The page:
If you are like most conscientious voters, you experienced a tinge of frustration in the recent primary. Your ballot contained a long list of lower-profile races for which you had little information about the candidates. Did you find yourself skipping a race or just settling for the candidate with the most familiar-sounding name? Leaving the decision to your next door neighbor or using the Las Vegas approach are not very responsible methods for electing officials who can dramatically impact your family, freedom and finances.
When facing an election with numerous races and candidates, where can you obtain reliable information based on in-depth scrutiny rather than succumbing to the influence of pithy sound bites, skewed campaign collateral, or telegenic faces and names?
TFR is equipping Texas voters to make well-reasoned decisions by providing resources and guidance for vetting office-seekers. Dozens of candidates across Texas contacted TFR requesting an endorsement in the recent primary election. An additional round of candidates who made the upcoming May 24th run-off are now seeking TFR’s endorsement.
[side_text]Don Stroud, of Austin, TX, submitted this commentary for EmpowerTexans.com and Texas Scorecard.[/side_text]
Candidates are first required to complete an extensive questionnaire which must then be validated by a regional vetting committee comprised of TFR staff or affiliates. Each Regional TFR Vetting Committee schedules face-to-face private meetings with candidates from that region and recommends to TFR leadership those candidates believed to be worthy of endorsement. Committee recommendations are then compared with other data points and inputs before TFR leadership makes the final endorsement decision.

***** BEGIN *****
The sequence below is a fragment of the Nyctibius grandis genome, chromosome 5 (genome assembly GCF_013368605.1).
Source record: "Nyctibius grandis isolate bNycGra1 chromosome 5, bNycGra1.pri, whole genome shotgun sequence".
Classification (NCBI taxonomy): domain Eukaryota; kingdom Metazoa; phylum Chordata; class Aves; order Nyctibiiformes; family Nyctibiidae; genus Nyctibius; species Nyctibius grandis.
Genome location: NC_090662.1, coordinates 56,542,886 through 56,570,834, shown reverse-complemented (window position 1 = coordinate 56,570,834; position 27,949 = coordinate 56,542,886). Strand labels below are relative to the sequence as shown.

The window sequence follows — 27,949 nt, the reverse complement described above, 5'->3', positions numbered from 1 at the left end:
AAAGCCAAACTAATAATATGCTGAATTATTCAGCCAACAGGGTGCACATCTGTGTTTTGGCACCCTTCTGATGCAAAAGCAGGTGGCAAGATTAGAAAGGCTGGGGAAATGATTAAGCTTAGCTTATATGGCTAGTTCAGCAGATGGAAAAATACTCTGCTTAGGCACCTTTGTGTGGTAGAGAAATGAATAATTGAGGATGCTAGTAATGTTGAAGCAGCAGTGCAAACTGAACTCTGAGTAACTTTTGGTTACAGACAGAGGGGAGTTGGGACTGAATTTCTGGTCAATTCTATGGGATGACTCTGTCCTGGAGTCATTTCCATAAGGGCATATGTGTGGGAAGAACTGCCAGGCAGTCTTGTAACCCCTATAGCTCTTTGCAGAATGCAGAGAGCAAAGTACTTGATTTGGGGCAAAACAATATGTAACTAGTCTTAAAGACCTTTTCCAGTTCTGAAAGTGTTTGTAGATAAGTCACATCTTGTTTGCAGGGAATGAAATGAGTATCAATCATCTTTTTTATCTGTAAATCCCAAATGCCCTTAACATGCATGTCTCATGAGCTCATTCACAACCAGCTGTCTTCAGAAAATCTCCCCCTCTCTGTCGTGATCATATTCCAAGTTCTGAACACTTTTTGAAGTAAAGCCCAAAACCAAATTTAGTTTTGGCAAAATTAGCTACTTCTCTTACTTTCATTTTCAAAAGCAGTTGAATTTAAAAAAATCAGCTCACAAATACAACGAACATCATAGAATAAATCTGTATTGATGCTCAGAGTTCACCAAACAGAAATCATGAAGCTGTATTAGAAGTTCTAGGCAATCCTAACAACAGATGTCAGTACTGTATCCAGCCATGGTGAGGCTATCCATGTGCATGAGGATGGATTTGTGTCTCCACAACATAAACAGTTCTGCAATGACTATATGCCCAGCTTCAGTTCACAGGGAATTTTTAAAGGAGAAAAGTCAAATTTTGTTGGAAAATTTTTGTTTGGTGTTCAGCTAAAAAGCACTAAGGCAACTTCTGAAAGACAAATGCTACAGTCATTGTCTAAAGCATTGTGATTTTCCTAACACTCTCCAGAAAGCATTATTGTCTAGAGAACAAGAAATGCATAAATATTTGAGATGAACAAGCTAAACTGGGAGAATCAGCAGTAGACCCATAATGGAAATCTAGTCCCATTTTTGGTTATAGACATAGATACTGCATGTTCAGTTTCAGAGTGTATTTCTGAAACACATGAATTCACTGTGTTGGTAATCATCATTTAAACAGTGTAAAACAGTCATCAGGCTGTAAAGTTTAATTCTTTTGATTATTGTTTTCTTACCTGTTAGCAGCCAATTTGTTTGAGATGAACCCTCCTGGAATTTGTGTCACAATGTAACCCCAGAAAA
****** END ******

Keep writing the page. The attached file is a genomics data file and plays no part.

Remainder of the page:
Competent, knowledgeable candidates who understand and have demonstrated commitment to the high priority faith, family, fiscal and freedom issues will receive consideration. There must be sufficient confidence a candidate will do what is right, even when no one is looking, and stand for truth, even when all others remain seated on the throne of compromise.
Self-labeling requires definition. If a candidate claims to be a Christian, pro-life, evangelical, fiscally conservative, pro-2nd Amendment, pro-10th Amendment, a social conservative, a strict constructionist, a parental rights advocate or any other campaign-season label, it is fair game to ask the candidate to elaborate. The veneer often quickly peels away to reveal the lexicon of a moral relativist gripped by the modernist impasse.
During the interview, a committee will go deep into any combination of categories of questions, including:
- biographical – including marriage, family, personal financial management, career
- faith, worldview and foundational principles
- competency, tenacity and skill
- knowledge – especially the dynamics of office sought
- goals and priorities if elected
- resources and campaign contributions – received/given and by/to whom
- economics and business philosophy
- judicial philosophy
- strategy – for conducting a successful campaign, criteria for hiring staff, communicating with constituents
- positions on current issues related to office sought
Committee members give greater consideration to candidates who provide clear, concise and honest responses supported by examples and specifics. Fortunately, candidates and office holders who have trampled on conscience for so long that they have gotten over shame are unlikely to seek an endorsement from TFR. But for those who do, a discerning vetting committee provides an extra filter.
Vetting candidates and voting wisely are essential duties in preserving the constitutional republic entrusted to you and your family. In Part 2, we will explore ways you, your family, and friends can interact with and vet candidates in your community in preparation for the upcoming May 7th local elections and May 24th primary run-off.
In the meantime, remember why we are Texans, cross over the line in the sand, and do your part to keep freedom alive by joining Empower Texans’ 1836 Campaign.
A version of this article was previously published by Texas Homeschool Foundation at THSC.org.